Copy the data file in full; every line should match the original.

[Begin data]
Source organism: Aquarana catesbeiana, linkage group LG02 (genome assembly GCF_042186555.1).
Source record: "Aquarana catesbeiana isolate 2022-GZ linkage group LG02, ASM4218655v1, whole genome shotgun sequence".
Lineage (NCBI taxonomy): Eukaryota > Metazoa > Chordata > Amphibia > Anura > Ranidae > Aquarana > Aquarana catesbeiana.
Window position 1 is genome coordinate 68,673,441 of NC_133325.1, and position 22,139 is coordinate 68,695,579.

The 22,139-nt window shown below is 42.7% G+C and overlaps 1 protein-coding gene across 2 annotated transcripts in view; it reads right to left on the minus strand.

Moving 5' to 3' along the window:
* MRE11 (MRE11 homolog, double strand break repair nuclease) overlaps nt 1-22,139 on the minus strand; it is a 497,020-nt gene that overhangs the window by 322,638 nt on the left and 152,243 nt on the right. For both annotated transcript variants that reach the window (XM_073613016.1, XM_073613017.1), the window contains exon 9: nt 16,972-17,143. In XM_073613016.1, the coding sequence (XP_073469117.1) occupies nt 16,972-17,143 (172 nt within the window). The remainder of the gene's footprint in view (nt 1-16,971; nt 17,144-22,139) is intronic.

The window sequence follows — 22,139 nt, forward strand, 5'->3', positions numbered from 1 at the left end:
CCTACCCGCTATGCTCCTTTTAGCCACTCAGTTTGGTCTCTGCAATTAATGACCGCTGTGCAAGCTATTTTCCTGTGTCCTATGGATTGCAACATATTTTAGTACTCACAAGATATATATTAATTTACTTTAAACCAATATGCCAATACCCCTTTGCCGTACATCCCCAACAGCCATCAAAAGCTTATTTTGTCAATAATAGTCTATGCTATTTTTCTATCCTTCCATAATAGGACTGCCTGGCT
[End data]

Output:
Source organism: Aquarana catesbeiana, linkage group LG02 (genome assembly GCF_042186555.1).
Source record: "Aquarana catesbeiana isolate 2022-GZ linkage group LG02, ASM4218655v1, whole genome shotgun sequence".
Lineage (NCBI taxonomy): Eukaryota > Metazoa > Chordata > Amphibia > Anura > Ranidae > Aquarana > Aquarana catesbeiana.
Window position 1 is genome coordinate 68,673,441 of NC_133325.1, and position 22,139 is coordinate 68,695,579.

The 22,139-nt window shown below is 42.7% G+C and overlaps 1 protein-coding gene across 2 annotated transcripts in view; it reads right to left on the minus strand.

Moving 5' to 3' along the window:
* MRE11 (MRE11 homolog, double strand break repair nuclease) overlaps nt 1-22,139 on the minus strand; it is a 497,020-nt gene that overhangs the window by 322,638 nt on the left and 152,243 nt on the right. For both annotated transcript variants that reach the window (XM_073613016.1, XM_073613017.1), the window contains exon 9: nt 16,972-17,143. In XM_073613016.1, the coding sequence (XP_073469117.1) occupies nt 16,972-17,143 (172 nt within the window). The remainder of the gene's footprint in view (nt 1-16,971; nt 17,144-22,139) is intronic.

The window sequence follows — 22,139 nt, forward strand, 5'->3', positions numbered from 1 at the left end:
CCTACCCGCTATGCTCCTTTTAGCCACTCAGTTTGGTCTCTGCAATTAATGACCGCTGTGCAAGCTATTTTCCTGTGTCCTATGGATTGCAACATATTTTAGTACTCACAAGATATATATTAATTTACTTTAAACCAATATGCCAATACCCCTTTGCCGTACATCCCCAACAGCCATCAAAAGCTTATTTTGTCAATAATAGTCTATGCTATTTTTCTATCCTTCCATAATAGGACTGCCTGGCT